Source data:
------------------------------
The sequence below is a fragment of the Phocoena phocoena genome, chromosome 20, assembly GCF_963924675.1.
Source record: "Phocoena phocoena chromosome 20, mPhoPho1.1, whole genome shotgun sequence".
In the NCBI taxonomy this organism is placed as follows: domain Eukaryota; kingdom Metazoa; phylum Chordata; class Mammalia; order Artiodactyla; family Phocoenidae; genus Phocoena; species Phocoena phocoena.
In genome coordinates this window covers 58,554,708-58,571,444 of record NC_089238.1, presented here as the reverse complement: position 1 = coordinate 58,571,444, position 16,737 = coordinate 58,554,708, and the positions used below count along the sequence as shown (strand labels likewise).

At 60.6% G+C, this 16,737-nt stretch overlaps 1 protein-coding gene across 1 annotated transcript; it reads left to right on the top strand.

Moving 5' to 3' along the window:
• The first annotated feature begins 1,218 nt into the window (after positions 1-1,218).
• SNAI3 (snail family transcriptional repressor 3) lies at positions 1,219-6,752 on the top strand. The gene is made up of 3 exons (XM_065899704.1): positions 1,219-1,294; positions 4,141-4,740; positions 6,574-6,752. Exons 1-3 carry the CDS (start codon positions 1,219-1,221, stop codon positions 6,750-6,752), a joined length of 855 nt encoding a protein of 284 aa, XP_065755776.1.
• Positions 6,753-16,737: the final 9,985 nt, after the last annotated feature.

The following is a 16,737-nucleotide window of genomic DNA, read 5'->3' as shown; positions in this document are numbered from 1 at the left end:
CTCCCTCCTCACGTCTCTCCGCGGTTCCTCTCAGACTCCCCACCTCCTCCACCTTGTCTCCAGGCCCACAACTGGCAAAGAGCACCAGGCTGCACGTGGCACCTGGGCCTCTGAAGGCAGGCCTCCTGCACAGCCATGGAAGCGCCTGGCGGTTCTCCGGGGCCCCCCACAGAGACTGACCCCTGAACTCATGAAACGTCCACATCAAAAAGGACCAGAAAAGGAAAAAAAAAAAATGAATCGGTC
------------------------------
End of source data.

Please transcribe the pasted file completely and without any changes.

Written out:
The sequence below is a fragment of the Phocoena phocoena genome, chromosome 20, assembly GCF_963924675.1.
Source record: "Phocoena phocoena chromosome 20, mPhoPho1.1, whole genome shotgun sequence".
In the NCBI taxonomy this organism is placed as follows: domain Eukaryota; kingdom Metazoa; phylum Chordata; class Mammalia; order Artiodactyla; family Phocoenidae; genus Phocoena; species Phocoena phocoena.
In genome coordinates this window covers 58,554,708-58,571,444 of record NC_089238.1, presented here as the reverse complement: position 1 = coordinate 58,571,444, position 16,737 = coordinate 58,554,708, and the positions used below count along the sequence as shown (strand labels likewise).

At 60.6% G+C, this 16,737-nt stretch overlaps 1 protein-coding gene across 1 annotated transcript; it reads left to right on the top strand.

Moving 5' to 3' along the window:
• The first annotated feature begins 1,218 nt into the window (after positions 1-1,218).
• SNAI3 (snail family transcriptional repressor 3) lies at positions 1,219-6,752 on the top strand. The gene is made up of 3 exons (XM_065899704.1): positions 1,219-1,294; positions 4,141-4,740; positions 6,574-6,752. Exons 1-3 carry the CDS (start codon positions 1,219-1,221, stop codon positions 6,750-6,752), a joined length of 855 nt encoding a protein of 284 aa, XP_065755776.1.
• Positions 6,753-16,737: the final 9,985 nt, after the last annotated feature.

The following is a 16,737-nucleotide window of genomic DNA, read 5'->3' as shown; positions in this document are numbered from 1 at the left end:
CTCCCTCCTCACGTCTCTCCGCGGTTCCTCTCAGACTCCCCACCTCCTCCACCTTGTCTCCAGGCCCACAACTGGCAAAGAGCACCAGGCTGCACGTGGCACCTGGGCCTCTGAAGGCAGGCCTCCTGCACAGCCATGGAAGCGCCTGGCGGTTCTCCGGGGCCCCCCACAGAGACTGACCCCTGAACTCATGAAACGTCCACATCAAAAAGGACCAGAAAAGGAAAAAAAAAAAATGAATCGGTC